Chalk up another second-year male Indigo Bunting as a window-kill victim at the Noble Research Center. This bird had fat = 1 and CP = 2.

6 May 2017 – Baltimore Oriole, Mourning Dove, and House Wren

Today was one of those “just when I think I have this figured out” days.

As I was rounding the west perimeter of the Noble Research Center between the southwest and northwest alcoves, some feathers caught my eye up against the brick side of the building.  This is the first time (in nearly 8 years) I found a bird at this spot and it was also pretty clearly one new to the study: a bright orange and black Baltimore Oriole, or at least a nice pile of feather remnants from what had lately been an adult male (ASY) Baltimore Oriole.

Though for consistency’s sake I’ll record that spot on the building as the location of collision, I in fact don’t know where the bird hit.  All I know is that a predator (and very likely a cat based on the neatly sheared primaries) appears to have eaten said oriole at that spot.

 

 

Around the corner and into the northwest alcove, I found the remnants of a scavenged adult Mourning Dove. Here again was a bird in a very odd location. Strangely enough, the bird was in the exact location (beneath an ornamental buttonbush) where collaborator and OSU PhD student Corey Riding had the week before left a Cedar Waxwing carcass for a scavenging trial.  Corey, however, had left neither a dove, an oriole, nor anything else at that spot since the waxwing. Puzzling for sure . . .

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Finally, there was another bird at the end of the alcove in front of one of the untreated panes. Here was another oddity – a House Wren.

 

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28 April 2017 – Indigo Bunting

Sad to think that this spectacular specimen of an ASY male (fat = 2) Indigo Bunting safely crossed the Gulf of Mexico a few days ago but could not safely navigate the Noble Research Center.

 

 

Indigo Buntings, of course, have no blue pigment.  Blue is produced by birds through light reflectance – it’s structural color, not pigment.

You might think, then, that Indigo Buntings would look really cool in UV light.  They don’t, unless you think charcoal looks cool!

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13 April 2017 – Lincoln’s Sparrow

The Mourning Dove was still there this morning, but it has been disturbed a bit and is now on its back.

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New this morning was an unfortunate Lincoln’s Sparrow at the main north entrance to the NRC. As is so often puzzling, this was a bird that had to have been traveling south to hit the glass there even though the net movement of Lincoln’s Sparrows in April in Oklahoma is north.

This bird had 0 fat, was of indeterminate sex, and looks to be a SY.  Note trauma to the bill tip indicating the point of collision.

5 November 2016 – Fox Sparrow and Dark-eyed Junco

I did not get a chance to check the Noble Research Center until 4:00 pm today but when I did there was a sad surprise at the northeastern alcove. It looks for all the world like these two were traveling together, although I certainly cannot establish that to be the case:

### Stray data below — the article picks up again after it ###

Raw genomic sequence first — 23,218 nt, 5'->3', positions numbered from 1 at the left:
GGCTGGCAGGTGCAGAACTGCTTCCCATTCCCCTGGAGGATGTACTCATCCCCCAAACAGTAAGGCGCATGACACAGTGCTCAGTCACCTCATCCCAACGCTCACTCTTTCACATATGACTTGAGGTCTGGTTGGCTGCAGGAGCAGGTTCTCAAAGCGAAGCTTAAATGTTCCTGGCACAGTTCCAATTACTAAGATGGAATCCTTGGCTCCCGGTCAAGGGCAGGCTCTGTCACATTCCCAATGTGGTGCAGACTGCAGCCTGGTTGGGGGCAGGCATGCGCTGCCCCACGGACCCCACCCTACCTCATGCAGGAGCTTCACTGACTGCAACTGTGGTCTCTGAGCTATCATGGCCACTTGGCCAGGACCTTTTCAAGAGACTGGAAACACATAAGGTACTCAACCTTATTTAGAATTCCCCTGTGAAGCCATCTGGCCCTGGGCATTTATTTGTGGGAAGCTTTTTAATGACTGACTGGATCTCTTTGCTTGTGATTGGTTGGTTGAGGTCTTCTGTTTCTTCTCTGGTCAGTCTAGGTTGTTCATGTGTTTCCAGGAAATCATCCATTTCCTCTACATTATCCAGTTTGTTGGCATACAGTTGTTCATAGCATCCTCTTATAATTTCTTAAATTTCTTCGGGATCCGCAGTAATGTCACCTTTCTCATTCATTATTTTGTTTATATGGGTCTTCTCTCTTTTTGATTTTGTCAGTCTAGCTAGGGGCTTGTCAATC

AHY-F Dark-eyed Junco, fat = 0.

AHY-U Fox Sparrow, fat = 1.

This is just the second Fox Sparrow I’ve found on this project.

31 October 2016 – Orange-crowned Warbler

It felt like a big flight overnight, with migrant flight calls every time I walked outside. At least one of those migrants was this unfortunate little Orange-crowned Warbler:

This was an AHY-U bird with fat = 2.  As evident from the photo, this bird in the southwestern alcove appears not to have been saved by ABC Bird Tape.

30 October 2016 – 2 Grasshopper Sparrows

I found a trapped Grasshopper Sparrow at the main North entrance to the NRC today, and then a second dead bird at the southeastern alcove.  The trapped bird took quite a bit of effort to eventually guide away from the building, but the time was worth it if I was able to keep it from ending up like its comrade.

 

 

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19 October 2016 – Lincoln’s Sparrow and Common Yellowthroat

Flight calls abounded last night as I walked the dog at least thrice.  Those calls – little tsips! and tseeps! sounded to me like sparrows flowing from the north after three straight days of strong winds blowing from the south. A quick check of Paul Hurtado’s Nexrad radar birds page confirmed a big push in Midwest and the Plains:

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Sadly, with that push came two casualties at the Noble Research Center: a Lincoln’s Sparrow (AHY-U with fat = 2) at the southwest alcove and a Common Yellowthroat (AHY-M with fat = 2) at the northwest alcove.  (Apologies for the shaky portrait on the Yellowthroat – it looked clear on my phone.)

 

Although casualties continue to pile up in the west alcoves where I’ve treated several windows with ABC Bird Tape, it has so far appeared to be the untreated panes in those alcoves that are claiming the casualties.

13 October 2016 – trapped Lincoln’s Sparrow

Today I found a stunned Lincoln’s Sparrow on the south portico (no photo).

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The bird couldn’t fly well, but it could fly.  I decided to give it the “perch test” to determine if I should consider it to be a casualty or simply a trapped bird. Once able to catch it, I walked the bird south toward Edmond Low Library and found it a dense and secluded place to perch and rest where it might feel protected – or at least better protected than out in the open of the portico.  I was pleased to see that the bird grasped a branch strongly and seemed to perch well.  This one had me on the fence a bit, but I ultimately logged it as trapped. Though stunned, it seemed otherwise healthy with fat score = 2.

9 October 2016 – Nashville Warbler

The current gap of collisions I’ve enjoyed over the past week or so was interrupted this morning by a beautiful male Nashville Warbler in the northeast alcove.  He was an AHY bird with a fat score = 2 on my 3-point scale. This is the 11th Nashville Warbler I’ve found on the project.